Diabetic Shoes FAQ

No cost to you! Medicare and most insurance companies will pay for one pair of diabetic shoes and three custom molded inserts per calendar year. On January 1st of every year, you will be eligible for another pair of shoes.

Maybe. It depends on what benefits your insurance policy covers. Please call (866)-923-2423.

The Therapeutic Shoe Bill was enacted by Congress in 1993 in order to provide proper footwear and inserts for people with diabetes who qualify under Medicare Part B benefits. According to the American diabetes Association (ADA), there are approximately 17 million Americans with diabetes, and twenty-five percent of those people will develop foot complications as a result of their disease. The Therapeutic Shoe Program was designed to help prevent lower limb ulcers, amputation, and other complications in people who are diagnosed with diabetes. Eligible beneficiaries qualify for one pair of shoes, plus extra pairs of inserts and/or shoe modifications per calendar year.

Yes, diabetic shoes come in the following sizes: Men's shoes range from size 6 to 16, with widths from Narrow to 5 Extra Wide. Women's shoes range from size 4 to 13, with widths from Narrow to 3 Extra Wide.

We currently have access to over 1,000 health care professionals throughout the United States who will fit you for shoes for free. Please fill out the following form to have a healthcare professional in your area to contact you.

To receive a catalog, click on the link below to request a copy.
Request catalog here.

A Board-Certified Pedorthist is an individual who has studied foot anatomy and pathology, biomechanics, shoe orthosis fabrication and materials, footwear fitting, and patient/practice management, and who abides by the Board for Certification in Pedorthics' Code of Ethics outlining responsibilities to the patient, the physician, the public and the profession.

Therapeutic Shoe: medically-indicated shoe that can be a medical-grade shoe, a depth shoe, or a custom shoe and is accommodative or functional. Therapeutic shoes are usually fit by a health professional specially trained in this type of fitting or by a certified pedorthists.

The following definitions have been taken directly from the United State's Medicare's Part B Medical Policy for Therapeutic shoes for Diabetics:

* Has a full length, heel-to toe filler that when removed

* Provides a minimum of 3/16 inch of additional depth used to

* Accommodate custom-molded or customized inserts

* Is made from leather or other suitable material of equal quality

* Has some form of closure(velcro, lace or zipper)

* Is available in full and half sizes with a minimum of three width so that the sole is graded to the size and width of the upper portions of the shoe according to the American standard last sizing schedule or its equivalent. ( The American last sizing schedule is the numerical shoe sizing system used for shoes in the United States.) This includes a shoe with or without a seamless toe.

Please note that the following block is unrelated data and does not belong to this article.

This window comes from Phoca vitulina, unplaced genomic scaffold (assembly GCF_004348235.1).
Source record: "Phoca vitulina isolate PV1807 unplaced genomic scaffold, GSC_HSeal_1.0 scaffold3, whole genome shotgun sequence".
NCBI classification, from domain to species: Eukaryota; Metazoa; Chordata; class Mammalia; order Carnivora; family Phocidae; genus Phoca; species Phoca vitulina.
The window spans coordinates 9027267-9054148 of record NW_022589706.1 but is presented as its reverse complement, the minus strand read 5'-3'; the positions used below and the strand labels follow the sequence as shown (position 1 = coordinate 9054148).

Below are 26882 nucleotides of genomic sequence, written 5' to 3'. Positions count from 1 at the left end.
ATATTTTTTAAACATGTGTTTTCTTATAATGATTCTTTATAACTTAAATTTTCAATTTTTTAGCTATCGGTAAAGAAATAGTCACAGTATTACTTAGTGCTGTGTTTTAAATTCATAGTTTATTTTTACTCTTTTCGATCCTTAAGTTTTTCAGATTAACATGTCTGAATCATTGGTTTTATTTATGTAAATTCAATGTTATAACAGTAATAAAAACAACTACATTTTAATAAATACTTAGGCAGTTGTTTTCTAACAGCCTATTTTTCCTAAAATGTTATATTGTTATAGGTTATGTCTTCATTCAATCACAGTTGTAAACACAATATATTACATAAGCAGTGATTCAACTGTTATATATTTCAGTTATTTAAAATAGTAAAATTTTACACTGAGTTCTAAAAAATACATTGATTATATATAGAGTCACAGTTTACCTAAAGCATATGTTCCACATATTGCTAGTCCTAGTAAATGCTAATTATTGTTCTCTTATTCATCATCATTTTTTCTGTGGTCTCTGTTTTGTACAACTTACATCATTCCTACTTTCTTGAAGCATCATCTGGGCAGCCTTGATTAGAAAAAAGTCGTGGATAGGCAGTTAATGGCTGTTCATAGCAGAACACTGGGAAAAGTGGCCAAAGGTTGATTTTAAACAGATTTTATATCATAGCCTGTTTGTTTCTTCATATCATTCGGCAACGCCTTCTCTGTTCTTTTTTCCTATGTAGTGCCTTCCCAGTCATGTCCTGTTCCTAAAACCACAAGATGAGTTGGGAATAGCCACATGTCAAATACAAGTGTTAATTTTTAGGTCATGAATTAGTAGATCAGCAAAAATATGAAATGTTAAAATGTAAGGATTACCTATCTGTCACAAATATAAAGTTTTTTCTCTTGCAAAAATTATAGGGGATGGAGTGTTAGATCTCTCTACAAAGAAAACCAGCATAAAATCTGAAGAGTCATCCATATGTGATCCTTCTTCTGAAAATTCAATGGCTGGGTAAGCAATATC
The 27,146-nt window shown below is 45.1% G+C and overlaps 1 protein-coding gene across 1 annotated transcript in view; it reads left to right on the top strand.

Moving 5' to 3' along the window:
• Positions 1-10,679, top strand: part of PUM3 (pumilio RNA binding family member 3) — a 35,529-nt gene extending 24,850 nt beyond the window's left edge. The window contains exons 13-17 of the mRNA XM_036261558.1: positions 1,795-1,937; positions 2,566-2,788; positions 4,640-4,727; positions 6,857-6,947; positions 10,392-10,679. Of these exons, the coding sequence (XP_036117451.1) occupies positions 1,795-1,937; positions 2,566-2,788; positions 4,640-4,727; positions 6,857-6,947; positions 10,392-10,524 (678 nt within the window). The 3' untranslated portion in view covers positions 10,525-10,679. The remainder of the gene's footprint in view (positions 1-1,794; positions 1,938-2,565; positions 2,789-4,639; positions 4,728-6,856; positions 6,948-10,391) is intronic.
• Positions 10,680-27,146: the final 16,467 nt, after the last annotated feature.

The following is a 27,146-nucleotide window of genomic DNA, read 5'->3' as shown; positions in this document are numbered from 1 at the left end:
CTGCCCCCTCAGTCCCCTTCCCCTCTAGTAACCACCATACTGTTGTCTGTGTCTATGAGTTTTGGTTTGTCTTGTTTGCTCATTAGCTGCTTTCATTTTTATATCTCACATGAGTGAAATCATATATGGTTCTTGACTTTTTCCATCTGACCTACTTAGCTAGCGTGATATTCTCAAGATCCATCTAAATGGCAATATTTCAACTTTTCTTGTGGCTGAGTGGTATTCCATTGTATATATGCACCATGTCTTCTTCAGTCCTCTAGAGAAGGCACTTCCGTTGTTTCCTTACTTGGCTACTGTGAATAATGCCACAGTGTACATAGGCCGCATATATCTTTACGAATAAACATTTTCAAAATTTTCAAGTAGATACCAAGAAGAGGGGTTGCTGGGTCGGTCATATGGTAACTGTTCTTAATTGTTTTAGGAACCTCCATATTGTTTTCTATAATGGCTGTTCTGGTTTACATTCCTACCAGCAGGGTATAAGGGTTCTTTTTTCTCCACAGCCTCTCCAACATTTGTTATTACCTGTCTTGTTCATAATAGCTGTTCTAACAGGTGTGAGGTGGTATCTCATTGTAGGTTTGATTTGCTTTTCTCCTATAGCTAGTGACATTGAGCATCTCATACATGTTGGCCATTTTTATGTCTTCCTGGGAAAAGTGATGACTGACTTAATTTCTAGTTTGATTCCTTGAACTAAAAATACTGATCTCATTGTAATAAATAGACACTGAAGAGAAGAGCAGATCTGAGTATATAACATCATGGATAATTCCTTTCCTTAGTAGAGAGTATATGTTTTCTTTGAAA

Podiatrists, Pedorthists, Orthotists, Prosthetists, or other qualified individuals.

A common side effect of diabetes is 'peripheral neuropathy,' which causes loss of sensation in the extremities. Ill-fitting shoes which rub or pinch the feet excessively can lead to ulceration and foot injury, simply because the diabetic does not feel the injury until it is too late.

Properly fitted diabetic shoes are very important in preventing such injuries. Companies specializing in pedorthics -- the design of footwear and specialty insoles to help alleviate and/or prevent foot pain and injury -- manufacture special shoes and insoles for diabetics.

Diabetic shoes are often wider and deeper than regular shoes, to make room for special diabetic insoles. Pedorthic insoles for diabetics are generally custom made for the patient's feet, to ensure proper fit and minimize rubbing and uneven weight distribution, preventing injury. It is also important for a diabetic to have shoes with good air circulation, meaning a lot of diabetic footwear features fabric or sandal-style uppers.

It is very important for a diabetic to have their shoes custom fitted by a trained professional, since they may not be able to feel an improper fit, due to peripheral neuropathy. By ensuring proper fit and good air circulation, properly designed diabetic shoes and insoles prevent pressure ulcers, encourage good blood circulation, and allow the skin to breathe.